Venus has more volcanoes than any other planet. Planetary scientists have estimated that Venus has up to 100,000 or even a million volcanoes. Although these volcanoes contributed carbon dioxide in the past, most of the volcanoes are now dead. Venus doesn't seem to have tectonic plates like the Earth's. Its surface is covered with dead volcanoes and ancient craters.
Orbiting spacecraft have used radar to reveal mountains, valleys, and canyons on Venus. Most of the surface, however, has large areas of volcanoes surrounded by plains of lava. Figure 25.13 is an image made by a computer using radar data. It shows a volcano called Maat Mons, with lava beds in the foreground. The reddish-orange color is close to what scientists think the color of sunlight would look like on the surface of Venus.
Motion and Appearance
Venus is the only planet that rotates clockwise as viewed from its North pole, in a direction opposite to the direction it orbits the Sun. It turns slowly in the reverse direction, making one turn every 243 days. This is longer than a year on Venus—it takes Venus only 224 days to orbit the Sun.
Because the orbit of Venus is inside Earth's orbit, Venus always appears close to the Sun. When Venus rises early in the morning, just before the Sun rises, it is sometimes called "the morning star". When it sets in the evening, just after the Sun sets, it may be called "the evening star". Venus' clouds reflect sunlight very well. As a result, Venus is very bright. When it is visible, Venus is the brightest object in the sky besides the sun and the Moon.
Like Mercury, Venus has no moon.
The third planet out from the Sun is shown in Figure 25.14. Does it look familiar? It's Earth! Because it is our home planet, we know a lot more about Earth than we do about any other planet. But what are key features of Earth when viewed as a member of our solar system?
Oceans and Atmosphere
As you can see in Figure 25.14, Earth has vast oceans of liquid water, large masses of land, ice covering the poles, and a dynamic atmosphere with clouds of water vapor. Earth's average surface temperature is 14°C (57°F). As you know, water is a liquid at this temperature. The oceans and the atmosphere help keep Earth's surface temperatures fairly steady.
Earth is the only planet known to have life. The conditions on Earth, especially the presence of liquid water, are ideal for life as we know it. The atmosphere filters out radiation that would be harmful to life, such as ultraviolet radiation and X rays. The presence of life has changed Earth's atmosphere, so it has much more oxygen than the atmospheres of other planets.
The top layer of Earth's interior—the crust—contains numerous plates, known as tectonic plates. These plates move on the convecting mantle below, so they slowly move around on the surface. Movement of the plates causes other geological activity, such as earthquakes, volcanoes, and the formation of mountains. Earth is the only planet known to have plate tectonics.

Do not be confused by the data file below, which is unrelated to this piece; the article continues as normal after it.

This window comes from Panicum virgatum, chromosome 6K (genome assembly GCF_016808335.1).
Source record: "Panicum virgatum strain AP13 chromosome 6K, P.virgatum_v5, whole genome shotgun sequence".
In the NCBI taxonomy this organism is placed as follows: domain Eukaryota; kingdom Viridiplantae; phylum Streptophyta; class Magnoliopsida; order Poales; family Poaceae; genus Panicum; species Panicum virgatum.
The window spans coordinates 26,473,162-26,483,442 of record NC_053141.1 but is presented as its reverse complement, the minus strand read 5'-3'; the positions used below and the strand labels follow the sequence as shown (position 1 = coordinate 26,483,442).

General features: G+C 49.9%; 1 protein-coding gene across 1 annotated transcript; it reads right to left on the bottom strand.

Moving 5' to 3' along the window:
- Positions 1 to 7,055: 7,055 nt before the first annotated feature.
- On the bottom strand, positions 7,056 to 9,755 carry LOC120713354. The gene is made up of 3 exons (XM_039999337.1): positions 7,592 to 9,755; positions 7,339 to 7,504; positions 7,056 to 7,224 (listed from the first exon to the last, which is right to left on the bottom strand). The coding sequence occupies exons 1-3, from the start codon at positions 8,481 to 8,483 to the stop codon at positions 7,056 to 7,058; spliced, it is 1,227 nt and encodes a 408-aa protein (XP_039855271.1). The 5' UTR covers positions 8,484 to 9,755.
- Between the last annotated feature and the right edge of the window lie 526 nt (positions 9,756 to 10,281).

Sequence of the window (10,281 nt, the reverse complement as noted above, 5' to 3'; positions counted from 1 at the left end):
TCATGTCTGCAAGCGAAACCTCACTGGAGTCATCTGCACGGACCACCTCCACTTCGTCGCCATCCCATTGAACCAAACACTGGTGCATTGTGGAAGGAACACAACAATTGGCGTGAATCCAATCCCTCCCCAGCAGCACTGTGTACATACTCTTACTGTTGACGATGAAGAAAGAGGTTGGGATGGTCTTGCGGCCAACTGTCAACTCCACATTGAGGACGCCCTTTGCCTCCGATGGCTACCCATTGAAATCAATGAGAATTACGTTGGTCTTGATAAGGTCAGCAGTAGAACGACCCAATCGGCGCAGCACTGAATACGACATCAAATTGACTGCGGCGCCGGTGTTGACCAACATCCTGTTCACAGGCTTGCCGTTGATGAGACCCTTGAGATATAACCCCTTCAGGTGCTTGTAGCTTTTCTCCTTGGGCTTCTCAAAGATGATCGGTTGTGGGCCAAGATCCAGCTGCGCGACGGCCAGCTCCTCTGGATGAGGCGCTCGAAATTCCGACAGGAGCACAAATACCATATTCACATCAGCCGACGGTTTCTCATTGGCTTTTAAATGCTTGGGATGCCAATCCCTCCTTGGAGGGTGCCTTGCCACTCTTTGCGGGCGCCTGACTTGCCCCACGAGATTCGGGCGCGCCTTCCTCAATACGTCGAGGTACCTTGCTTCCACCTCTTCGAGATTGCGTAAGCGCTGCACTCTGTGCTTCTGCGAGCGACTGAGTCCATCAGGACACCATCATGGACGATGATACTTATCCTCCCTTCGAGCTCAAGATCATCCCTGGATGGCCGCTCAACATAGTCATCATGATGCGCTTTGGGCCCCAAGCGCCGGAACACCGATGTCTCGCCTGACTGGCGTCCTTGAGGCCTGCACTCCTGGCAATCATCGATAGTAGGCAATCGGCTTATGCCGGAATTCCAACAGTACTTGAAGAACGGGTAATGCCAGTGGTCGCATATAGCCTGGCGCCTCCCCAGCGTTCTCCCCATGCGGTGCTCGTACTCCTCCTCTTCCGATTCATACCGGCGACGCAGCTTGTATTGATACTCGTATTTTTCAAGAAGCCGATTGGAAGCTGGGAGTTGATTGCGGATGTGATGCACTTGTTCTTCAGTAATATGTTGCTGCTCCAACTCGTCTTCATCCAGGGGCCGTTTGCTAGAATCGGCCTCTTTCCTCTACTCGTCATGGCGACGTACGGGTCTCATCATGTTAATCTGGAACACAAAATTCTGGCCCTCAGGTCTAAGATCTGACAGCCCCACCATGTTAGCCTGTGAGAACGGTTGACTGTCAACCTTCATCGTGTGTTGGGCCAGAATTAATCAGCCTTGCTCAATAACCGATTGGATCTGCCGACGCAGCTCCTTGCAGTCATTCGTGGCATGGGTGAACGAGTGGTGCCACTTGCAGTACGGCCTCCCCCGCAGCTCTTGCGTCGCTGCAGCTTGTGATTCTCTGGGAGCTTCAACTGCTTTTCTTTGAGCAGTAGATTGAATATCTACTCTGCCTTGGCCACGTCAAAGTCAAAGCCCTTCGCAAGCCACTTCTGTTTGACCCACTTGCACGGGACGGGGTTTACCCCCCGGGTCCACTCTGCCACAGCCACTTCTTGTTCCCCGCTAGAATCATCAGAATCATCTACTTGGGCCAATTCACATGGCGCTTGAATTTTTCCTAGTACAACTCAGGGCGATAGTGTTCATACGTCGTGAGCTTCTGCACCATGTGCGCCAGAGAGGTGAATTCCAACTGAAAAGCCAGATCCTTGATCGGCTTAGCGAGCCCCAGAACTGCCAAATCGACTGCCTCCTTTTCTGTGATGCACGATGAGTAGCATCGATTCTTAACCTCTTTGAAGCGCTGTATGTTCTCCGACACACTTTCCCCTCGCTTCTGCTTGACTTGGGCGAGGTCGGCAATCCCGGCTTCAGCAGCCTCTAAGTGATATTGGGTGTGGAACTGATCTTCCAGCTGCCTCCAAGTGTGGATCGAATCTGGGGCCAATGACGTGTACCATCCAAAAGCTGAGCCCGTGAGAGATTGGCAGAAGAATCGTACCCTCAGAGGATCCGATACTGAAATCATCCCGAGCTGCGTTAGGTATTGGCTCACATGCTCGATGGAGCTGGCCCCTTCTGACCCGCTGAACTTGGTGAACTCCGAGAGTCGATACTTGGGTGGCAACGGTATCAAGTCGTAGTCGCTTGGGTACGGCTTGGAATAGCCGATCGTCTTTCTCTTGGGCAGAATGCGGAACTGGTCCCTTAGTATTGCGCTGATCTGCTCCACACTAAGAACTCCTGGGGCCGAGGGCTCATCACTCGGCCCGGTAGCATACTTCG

Earth's Motions and Moon
Earth rotates on its axis once per day. In fact, the time of this rotation is how people have defined a day. Earth orbits the Sun once every 365.24 days, which is also how we have defined a year. Earth has one large moon, which orbits Earth once every 29.5 days, a period known as a month.
Earth's moon is the only large moon around a terrestrial planet in the solar system. The Moon is covered with craters, and also has large plains of lava. There is evidence that the Moon formed when a very large object—perhaps as large as the planet Mars—struck Earth in the distant past.
Mars, shown in Figure 25.15, is the fourth planet from the Sun, and the first planet beyond Earth's orbit. The Martian atmosphere is thin relative to Earth's and with much lower atmospheric pressure. Unlike Earth’s neighbor on the side nearer the sun, Mars has only a weak greenhouse effect, which raises its temperature only slightly above what it would be if the planet did not have an atmosphere.
Although Mars is not the closest planet to Earth, it is the easiest to observe. Therefore, Mars has been studied more thoroughly than any other planet besides Earth. Humans have sent many space probes to Mars. Currently, there are three scientific satellites in orbit around Mars, and two functioning rovers on the surface. No humans have ever set foot on Mars. However, both NASA and the European Space Agency have set goals of sending people to Mars sometime between 2030 and 2040.
A Red Planet
Viewed from Earth, Mars is reddish in color. The ancient Greeks and Romans named the planet after the god of war. They may have associated the planet with war because its red color reminded them of blood. Mars appears red because the surface of the planet really is a reddish-orange rust color, due to large amounts of iron in the soil. Mars has only a very thin atmosphere, made up mostly of carbon dioxide.